Aceleron repurposes battery packs to power Kenyan communities

31st October 2019 By: Marleny Arnoldi - Creamer Media Online Writer

UK-based battery solutions developer Aceleron and Total Access to Energy Solutions (Tates) have partnered to expand clean energy accessibility and tackle unsustainable battery waste in Kenya by repurposing old battery packs.

Aceleron will convert Tates and its partners’ waste lithium-ion battery cells into repairable, upgradable and affordable long-cycle reusable battery packs to bring cleaner power to more than 800 people in off-grid communities across Kenya and its neighbours – Benin, Rwanda and Libya.

Tates will provide lithium-ion waste material from its solar lanterns scheme, which is a project providing light to Kenyans without electricity access and with low incomes.

The company will also use its network to encourage other companies to contribute their battery waste to the project.

The battery packs – made primarily with electronic waste material – provided by Tates will be ten times more efficient than unsustainable lead acid batteries commonly used in Kenya, lasting three times longer for the same price. This means they are affordable enough to enable off-grid rural communities to benefit, the company states.

The initial £51 000 project is delivering second life batteries at $45 a unit – just $6.50 a year over each battery’s seven-year lifespan. This compares to lead acid batteries in Kenya that cost $12 a year and last just three years.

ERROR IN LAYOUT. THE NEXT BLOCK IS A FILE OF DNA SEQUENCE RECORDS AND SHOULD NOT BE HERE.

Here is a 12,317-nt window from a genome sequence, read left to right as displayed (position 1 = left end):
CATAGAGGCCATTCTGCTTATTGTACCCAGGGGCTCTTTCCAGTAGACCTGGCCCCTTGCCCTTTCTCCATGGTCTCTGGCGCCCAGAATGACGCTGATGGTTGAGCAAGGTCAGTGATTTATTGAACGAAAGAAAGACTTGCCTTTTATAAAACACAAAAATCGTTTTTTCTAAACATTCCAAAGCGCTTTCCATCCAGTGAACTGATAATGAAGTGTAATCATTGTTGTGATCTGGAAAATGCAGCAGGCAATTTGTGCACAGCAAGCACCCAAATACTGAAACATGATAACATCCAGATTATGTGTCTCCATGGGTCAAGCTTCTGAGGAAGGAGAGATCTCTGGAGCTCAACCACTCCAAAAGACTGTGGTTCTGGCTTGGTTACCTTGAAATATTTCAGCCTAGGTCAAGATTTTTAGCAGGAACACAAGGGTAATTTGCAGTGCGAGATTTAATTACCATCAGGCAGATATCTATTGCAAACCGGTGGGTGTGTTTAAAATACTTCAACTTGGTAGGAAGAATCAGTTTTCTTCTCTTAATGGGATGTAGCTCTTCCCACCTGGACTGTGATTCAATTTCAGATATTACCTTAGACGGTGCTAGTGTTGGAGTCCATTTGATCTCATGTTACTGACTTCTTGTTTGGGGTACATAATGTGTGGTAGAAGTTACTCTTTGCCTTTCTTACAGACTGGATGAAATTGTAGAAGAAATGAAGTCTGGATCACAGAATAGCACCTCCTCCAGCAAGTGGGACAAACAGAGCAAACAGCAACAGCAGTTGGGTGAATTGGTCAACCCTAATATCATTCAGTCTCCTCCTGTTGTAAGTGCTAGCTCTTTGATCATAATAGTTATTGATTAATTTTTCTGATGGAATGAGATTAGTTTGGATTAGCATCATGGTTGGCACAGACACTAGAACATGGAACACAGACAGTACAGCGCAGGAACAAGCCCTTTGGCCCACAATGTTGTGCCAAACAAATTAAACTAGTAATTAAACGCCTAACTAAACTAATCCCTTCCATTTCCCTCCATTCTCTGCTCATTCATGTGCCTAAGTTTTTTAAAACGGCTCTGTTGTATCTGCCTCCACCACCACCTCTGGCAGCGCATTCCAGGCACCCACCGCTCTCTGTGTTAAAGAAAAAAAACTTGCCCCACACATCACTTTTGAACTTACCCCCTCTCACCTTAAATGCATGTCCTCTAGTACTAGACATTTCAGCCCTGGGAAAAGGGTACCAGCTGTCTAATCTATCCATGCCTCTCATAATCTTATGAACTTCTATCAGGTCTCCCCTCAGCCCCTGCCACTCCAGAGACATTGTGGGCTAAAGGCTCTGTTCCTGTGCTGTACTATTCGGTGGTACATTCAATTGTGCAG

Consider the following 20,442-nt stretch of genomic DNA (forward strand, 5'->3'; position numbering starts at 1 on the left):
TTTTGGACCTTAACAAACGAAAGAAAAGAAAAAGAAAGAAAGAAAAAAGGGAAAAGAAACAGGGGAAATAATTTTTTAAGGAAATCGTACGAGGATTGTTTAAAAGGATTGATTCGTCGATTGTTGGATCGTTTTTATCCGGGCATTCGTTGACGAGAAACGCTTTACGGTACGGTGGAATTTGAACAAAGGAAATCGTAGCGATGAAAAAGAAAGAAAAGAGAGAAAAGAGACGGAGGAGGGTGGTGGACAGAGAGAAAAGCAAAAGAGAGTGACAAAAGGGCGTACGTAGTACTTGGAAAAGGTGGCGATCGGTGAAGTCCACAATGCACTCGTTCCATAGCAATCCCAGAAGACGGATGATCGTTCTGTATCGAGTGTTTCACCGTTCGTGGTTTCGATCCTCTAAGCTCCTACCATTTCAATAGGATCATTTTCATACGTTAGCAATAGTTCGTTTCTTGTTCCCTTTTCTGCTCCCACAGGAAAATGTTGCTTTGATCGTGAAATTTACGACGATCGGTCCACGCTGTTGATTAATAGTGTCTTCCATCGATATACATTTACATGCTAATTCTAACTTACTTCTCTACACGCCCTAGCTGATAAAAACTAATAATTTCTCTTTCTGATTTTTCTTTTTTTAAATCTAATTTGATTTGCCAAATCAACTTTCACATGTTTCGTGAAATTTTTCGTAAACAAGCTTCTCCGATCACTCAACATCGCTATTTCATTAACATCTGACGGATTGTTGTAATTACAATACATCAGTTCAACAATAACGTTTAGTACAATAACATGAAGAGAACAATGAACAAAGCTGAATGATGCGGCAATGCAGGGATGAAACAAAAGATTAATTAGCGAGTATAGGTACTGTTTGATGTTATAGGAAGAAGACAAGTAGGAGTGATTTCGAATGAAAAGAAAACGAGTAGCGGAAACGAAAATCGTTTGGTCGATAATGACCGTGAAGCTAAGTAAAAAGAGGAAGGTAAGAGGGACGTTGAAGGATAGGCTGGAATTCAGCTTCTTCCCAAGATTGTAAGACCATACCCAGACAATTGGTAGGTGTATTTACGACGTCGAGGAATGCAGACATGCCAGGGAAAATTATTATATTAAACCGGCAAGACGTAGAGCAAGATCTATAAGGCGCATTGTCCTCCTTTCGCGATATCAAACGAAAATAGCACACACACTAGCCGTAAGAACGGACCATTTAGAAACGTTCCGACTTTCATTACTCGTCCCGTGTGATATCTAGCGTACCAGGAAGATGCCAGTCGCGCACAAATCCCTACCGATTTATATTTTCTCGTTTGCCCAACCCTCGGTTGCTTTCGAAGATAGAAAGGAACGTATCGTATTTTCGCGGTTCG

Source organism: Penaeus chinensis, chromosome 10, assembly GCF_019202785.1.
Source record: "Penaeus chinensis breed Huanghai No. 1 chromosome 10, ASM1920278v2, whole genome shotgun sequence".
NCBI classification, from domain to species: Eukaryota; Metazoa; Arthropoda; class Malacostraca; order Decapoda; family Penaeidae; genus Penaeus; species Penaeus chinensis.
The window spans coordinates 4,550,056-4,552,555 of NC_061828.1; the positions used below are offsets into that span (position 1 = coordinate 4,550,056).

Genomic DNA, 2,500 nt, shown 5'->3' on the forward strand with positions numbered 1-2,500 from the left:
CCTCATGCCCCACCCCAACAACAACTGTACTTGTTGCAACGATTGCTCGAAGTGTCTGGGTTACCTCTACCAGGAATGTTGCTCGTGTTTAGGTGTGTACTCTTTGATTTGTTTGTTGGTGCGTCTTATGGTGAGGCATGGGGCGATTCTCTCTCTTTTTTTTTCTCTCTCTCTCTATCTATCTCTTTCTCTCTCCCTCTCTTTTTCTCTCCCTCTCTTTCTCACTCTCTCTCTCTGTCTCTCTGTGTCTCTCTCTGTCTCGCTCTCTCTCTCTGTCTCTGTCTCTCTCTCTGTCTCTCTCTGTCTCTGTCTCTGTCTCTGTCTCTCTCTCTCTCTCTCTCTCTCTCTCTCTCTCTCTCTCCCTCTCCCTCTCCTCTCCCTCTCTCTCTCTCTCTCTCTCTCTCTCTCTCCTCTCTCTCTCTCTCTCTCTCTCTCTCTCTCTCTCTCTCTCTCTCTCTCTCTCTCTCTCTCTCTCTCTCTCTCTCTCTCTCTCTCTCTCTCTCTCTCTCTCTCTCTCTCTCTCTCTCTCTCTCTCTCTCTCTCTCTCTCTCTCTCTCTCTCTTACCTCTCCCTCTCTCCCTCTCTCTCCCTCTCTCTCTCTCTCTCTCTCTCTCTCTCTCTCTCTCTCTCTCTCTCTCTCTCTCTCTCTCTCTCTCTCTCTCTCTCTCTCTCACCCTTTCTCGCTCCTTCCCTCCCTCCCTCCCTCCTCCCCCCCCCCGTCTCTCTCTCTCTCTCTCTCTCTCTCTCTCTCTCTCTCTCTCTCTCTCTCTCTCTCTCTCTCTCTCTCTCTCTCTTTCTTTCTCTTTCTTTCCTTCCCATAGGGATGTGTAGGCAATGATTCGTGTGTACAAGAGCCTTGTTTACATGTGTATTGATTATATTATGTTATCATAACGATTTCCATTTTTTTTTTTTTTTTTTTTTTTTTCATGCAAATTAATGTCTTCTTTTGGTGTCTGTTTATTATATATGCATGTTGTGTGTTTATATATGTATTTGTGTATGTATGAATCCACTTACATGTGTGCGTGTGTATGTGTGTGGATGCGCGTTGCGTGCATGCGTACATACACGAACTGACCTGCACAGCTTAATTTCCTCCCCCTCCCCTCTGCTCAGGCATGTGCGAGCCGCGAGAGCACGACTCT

A major motivation for Aceleron’s founders, Dr Amrit Chandan and Carlton Cummins, is to make batteries more sustainable and tackle the growing mountain of battery waste in Kenya and across the world. Less than 5% of lithium-ion batteries are recycled and the world is expected to generate two-million tonnes of waste batteries every year by 2030.

The project with Tates will run until 2021 and Aceleron is already planning to expand its work to other countries. The company has secured interest from partners across sub-Saharan Africa, including in Nigeria, Liberia, Malawi and Zambia.

It also plans to explore new business models to further increase the accessibility of battery technology, such as leasing large-scale batteries to businesses and communities.

“Sustainability is about more than just emissions; it’s about improving people’s lives. Our circular-economy approach delivers lithium-ion batteries that work better, last longer and are cheaper.

“We are making clean power an option for off-grid Kenyans, making a real impact to their lives by giving them access to clean electricity, while also reducing carbon emissions,” says Chandan.